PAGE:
You may face a log repair job when all your efforts to preserve the logs in your cabin have failed and you’re left with a rotten log. Don’t despair – you’re not the first and many techniques have been worked out to deal with various log damage issues.
You can check if a log is rotten by shoving an ice pick into the wood. If it penetrates and easily slides in, you’ve got rot. Rot occurs when the moisture content of the wood is between 30%-60% so you first must address this problem.
Although it may be too late at this point, it’s a good idea to review the causes of log damage so you can understand what led to the deterioration of your log home.
More importantly, it will illustrate what needs to be done to prevent further damage and another log repair in the future. You need to address these issues before attempting any log repair or it will simply happen all over again.
We cover some of the causes of log damage in our page on log cabin restoration. It also may help to review some of the common terms you will encounter in our cabin restoration glossary page. To quickly summarize, watch out for these problems in your log cabin design:
You can help prevent future log damage by using a water-soluble borate compound that is legal for use in the US, such as Tim-bor. This will slowly seep into the wood and prevent future rot and insect damage but it must be done before any epoxy or other wood restorative is used so that it has a chance to penetrate the wood.
Borates are water-soluble, inorganic borate salts with insecticidal and fungicidal properties that are effective against many wood-destroying organisms. Saturate the wood by brushing or spraying on the borate. If the wood is very spongy you can also inject the solution into the wood.
The first thing to try with log repair is log restoration. This is a process that can strengthen the existing log and even replace the deteriorated wood cells with epoxy so that you can leave the log in place and continue to use it and depend on its structural integrity.
There are two epoxy-type products that can help you repair and restore logs. The first is a 2-part epoxy product called Liquid Wood. It is a deep-penetrating wood consolidant that restores structural strength and durability to wood fibers. To strengthen spongy areas of the wood you can drill small holes deep into the wood and inject Liquid Wood using a large, 60-cc syringe.
The solution surrounds the wood cells and solidifies them, maintaining the wood structure but making it rock hard. If necessary for deeper penetration you can dilute the epoxy with acetone (up to about 10%-15% acetone) but be aware that you are sacrificing some of the strength.
If you want to repair areas of wood that have cavities from the wood rotting away, then you want to consider using Wood Epox. This is a shrink-free adhesive putty wood replacement compound. While Liquid Wood is fluid and can be used as a primer, the Wood Epox can be molded and shaped to match the log. There are a few tricks to helping this patch blend in. It will dry white so you may want to try these:
The next step in treating log damage is to repair the log. Sometimes it is possible to chisel away the rotten section and treat the area with wood filler. One method is to mix up a thick paste using sawdust and waterproof glue. Unfortunately, this doesn’t last very long, and won’t blend very well.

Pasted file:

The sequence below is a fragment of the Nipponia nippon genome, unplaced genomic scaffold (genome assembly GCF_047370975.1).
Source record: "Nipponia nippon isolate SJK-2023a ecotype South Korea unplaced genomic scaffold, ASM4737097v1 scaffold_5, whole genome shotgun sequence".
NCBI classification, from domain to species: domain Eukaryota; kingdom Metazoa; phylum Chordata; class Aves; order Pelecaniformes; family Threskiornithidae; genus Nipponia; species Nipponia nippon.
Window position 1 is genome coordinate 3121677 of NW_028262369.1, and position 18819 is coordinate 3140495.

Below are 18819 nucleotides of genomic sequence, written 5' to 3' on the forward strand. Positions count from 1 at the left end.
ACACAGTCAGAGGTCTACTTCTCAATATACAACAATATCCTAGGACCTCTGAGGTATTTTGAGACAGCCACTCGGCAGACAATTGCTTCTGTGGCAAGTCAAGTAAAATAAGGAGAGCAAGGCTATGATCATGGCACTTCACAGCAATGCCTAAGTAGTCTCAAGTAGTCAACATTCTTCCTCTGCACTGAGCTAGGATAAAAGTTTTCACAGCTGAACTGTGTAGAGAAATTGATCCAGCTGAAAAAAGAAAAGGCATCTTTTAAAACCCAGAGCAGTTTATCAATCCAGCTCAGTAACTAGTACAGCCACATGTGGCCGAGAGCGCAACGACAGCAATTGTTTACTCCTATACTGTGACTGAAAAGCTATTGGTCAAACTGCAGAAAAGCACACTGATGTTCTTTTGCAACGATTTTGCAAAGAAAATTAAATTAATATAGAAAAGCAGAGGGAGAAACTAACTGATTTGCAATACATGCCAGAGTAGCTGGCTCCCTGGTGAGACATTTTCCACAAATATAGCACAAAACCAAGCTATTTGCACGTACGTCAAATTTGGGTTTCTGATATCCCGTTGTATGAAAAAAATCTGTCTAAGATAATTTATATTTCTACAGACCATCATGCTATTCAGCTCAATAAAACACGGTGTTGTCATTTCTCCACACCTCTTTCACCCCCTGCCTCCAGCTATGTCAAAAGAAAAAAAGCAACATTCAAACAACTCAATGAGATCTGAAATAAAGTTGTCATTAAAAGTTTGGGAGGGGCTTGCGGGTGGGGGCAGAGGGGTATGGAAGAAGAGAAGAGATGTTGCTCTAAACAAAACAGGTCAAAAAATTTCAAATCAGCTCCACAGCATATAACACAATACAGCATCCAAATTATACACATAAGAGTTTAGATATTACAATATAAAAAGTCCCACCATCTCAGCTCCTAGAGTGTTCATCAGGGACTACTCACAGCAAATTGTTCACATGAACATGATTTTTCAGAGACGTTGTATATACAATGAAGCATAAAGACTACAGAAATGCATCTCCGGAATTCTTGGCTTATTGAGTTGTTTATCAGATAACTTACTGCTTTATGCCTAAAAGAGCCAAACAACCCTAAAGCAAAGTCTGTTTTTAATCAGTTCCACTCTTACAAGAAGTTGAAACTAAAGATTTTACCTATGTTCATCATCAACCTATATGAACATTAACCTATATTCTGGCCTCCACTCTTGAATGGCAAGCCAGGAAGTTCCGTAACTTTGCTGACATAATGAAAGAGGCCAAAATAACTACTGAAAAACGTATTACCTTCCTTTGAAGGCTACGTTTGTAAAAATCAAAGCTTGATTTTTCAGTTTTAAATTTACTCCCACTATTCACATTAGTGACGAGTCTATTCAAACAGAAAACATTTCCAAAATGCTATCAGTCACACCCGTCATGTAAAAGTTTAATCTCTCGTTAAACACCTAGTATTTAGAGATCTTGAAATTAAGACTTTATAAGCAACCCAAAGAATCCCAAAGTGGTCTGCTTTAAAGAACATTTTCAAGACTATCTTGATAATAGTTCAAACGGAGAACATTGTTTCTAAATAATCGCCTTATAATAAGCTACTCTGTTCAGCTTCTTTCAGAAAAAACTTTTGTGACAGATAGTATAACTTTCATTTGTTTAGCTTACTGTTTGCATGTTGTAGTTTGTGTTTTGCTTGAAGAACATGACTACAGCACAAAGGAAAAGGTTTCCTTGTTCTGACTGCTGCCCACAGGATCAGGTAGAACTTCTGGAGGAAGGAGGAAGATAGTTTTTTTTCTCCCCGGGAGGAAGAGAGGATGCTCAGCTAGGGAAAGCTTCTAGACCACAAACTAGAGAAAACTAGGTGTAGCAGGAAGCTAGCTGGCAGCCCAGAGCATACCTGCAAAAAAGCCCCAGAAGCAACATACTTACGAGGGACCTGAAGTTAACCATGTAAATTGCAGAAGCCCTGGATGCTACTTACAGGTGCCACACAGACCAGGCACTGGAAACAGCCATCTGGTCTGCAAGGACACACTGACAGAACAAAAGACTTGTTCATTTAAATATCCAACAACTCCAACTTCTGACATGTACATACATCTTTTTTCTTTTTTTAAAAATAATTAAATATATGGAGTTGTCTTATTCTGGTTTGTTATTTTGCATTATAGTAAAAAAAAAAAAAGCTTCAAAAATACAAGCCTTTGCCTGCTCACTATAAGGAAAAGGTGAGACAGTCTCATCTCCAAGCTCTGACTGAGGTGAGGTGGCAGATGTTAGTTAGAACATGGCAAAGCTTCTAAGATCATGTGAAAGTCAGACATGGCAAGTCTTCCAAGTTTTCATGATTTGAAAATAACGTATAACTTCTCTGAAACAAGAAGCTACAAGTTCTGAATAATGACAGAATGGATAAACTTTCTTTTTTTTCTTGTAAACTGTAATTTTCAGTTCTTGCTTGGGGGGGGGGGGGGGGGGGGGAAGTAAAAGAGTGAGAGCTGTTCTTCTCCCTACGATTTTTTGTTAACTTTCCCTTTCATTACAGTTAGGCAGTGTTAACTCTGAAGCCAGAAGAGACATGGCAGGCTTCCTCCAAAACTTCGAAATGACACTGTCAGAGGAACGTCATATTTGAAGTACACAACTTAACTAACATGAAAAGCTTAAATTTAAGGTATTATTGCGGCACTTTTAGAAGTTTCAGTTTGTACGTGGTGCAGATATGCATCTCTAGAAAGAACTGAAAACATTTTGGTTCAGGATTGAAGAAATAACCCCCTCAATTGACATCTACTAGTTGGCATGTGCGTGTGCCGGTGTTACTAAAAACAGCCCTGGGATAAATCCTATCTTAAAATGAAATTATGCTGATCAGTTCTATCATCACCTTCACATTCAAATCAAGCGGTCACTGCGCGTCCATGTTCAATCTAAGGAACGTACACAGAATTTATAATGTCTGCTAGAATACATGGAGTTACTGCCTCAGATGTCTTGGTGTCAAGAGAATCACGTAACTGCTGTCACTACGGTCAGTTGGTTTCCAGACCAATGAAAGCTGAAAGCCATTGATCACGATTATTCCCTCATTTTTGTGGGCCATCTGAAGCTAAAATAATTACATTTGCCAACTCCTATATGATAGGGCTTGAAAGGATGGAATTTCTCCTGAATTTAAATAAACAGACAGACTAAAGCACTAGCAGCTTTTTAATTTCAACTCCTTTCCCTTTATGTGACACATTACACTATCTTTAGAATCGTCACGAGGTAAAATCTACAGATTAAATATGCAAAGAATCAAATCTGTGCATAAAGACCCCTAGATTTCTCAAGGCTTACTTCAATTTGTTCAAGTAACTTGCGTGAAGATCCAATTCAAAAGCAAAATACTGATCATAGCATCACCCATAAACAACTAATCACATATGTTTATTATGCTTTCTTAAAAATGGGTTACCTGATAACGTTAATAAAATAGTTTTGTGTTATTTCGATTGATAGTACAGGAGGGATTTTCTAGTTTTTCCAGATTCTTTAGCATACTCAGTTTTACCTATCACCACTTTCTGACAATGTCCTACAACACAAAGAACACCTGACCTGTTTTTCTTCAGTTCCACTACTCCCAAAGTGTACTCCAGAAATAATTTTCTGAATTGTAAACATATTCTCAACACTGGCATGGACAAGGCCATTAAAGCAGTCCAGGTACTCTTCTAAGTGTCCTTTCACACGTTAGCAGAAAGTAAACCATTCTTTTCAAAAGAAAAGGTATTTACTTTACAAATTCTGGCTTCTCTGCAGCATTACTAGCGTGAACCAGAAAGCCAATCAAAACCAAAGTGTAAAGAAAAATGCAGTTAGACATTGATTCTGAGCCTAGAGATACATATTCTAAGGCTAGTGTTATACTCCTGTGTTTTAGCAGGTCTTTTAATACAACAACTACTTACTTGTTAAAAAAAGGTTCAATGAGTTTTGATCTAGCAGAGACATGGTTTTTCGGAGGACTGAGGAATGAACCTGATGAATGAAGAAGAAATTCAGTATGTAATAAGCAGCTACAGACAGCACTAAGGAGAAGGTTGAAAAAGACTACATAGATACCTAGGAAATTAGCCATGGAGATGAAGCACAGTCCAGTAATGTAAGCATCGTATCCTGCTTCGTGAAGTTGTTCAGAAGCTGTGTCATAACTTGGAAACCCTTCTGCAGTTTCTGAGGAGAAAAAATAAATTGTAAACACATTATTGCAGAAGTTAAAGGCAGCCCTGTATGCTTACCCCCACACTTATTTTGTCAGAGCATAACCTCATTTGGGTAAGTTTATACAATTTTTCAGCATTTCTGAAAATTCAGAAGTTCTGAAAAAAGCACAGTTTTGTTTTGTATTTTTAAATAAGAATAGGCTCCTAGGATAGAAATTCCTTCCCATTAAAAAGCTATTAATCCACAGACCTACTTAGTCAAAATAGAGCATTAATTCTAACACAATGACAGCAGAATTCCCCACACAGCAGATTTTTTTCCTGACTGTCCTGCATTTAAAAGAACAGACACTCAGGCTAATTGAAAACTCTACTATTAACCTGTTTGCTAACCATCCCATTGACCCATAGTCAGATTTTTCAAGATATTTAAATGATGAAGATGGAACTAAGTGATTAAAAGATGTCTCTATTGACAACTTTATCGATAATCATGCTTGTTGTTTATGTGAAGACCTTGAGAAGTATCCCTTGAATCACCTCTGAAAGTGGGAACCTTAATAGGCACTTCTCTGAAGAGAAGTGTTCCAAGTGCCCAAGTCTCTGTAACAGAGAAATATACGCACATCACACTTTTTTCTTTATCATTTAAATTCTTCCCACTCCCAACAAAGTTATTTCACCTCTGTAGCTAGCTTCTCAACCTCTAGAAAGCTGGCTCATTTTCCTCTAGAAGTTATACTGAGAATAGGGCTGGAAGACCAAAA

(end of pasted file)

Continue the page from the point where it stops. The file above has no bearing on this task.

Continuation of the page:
You may also try cutting away the rotten part until you get to solid wood, then use a “Dutchman” or filler piece, cut to match the sction of wood removed. Once you’ve cut away the damaged section you can insert another, shaped piece of wood that is glued and fastened into the area, then blended with stain and finish to hide it.
The final step when all else fails is to replace the entire log or section of log that is rotten. This is a job best left to professionals but any log replacement would include several common steps.
One of the most susceptible parts of the log cabin is often the log ends that extend beyond the shelter of the roof. You can cut the rotten log end off and replace just the corner extension with a short piece shaped like the log end. Attach it to the existing corner by screwing upwards at an angle into the logs above. You may also attach it to the log end by countersinking several log screws, then plugging the countersunk holes with matching wood.
Typically the bottom logs, or sill logs, on the cabin are the ones that rot. These are exposed to water from splashback, poor landscaping and leaky or non-existent gutters and generally incur the most damage from rot.
Replacing entire logs involves supporting the remaining logs above the rotten log. This may involve cutting a slot in the rotten log and inserting a wooden beam or steel plate that can be supported on both sides of the wall. Adding a hydraulic jack under one side allows you to take the weight of the log wall above the damaged log by jacking up very slightly. This will support the wall while you remove the rotten part.
Next you can cut away the rotten log using a reciprocating saw and chisels, being especially careful to use a metal-cutting blade to cut the log fasteners holding it in position. Log fasteners may be log screws, wooden pins, threaded rod or nails.
Cut, scribe and insert the new log into position, removing tongues as necessary to fit it in place. Careful use of caulk, chinking and fasteners will result in a replacement you can hardly see. Use a log style and species that will closely match the existing logs.
Countersink and plug holes for log screws. I recommend you use a 1" forstner bit for a clean, flat countersink hole, then plug with a section of 1" dowel.
These techniques can help you address the problems of log damage, rotten logs, log repair and log replacement. Oftentimes a combination of all of these may be called for. Be sure to address the underlying causes and correct these before attempting any repair or you will be facing another log repair job in the future.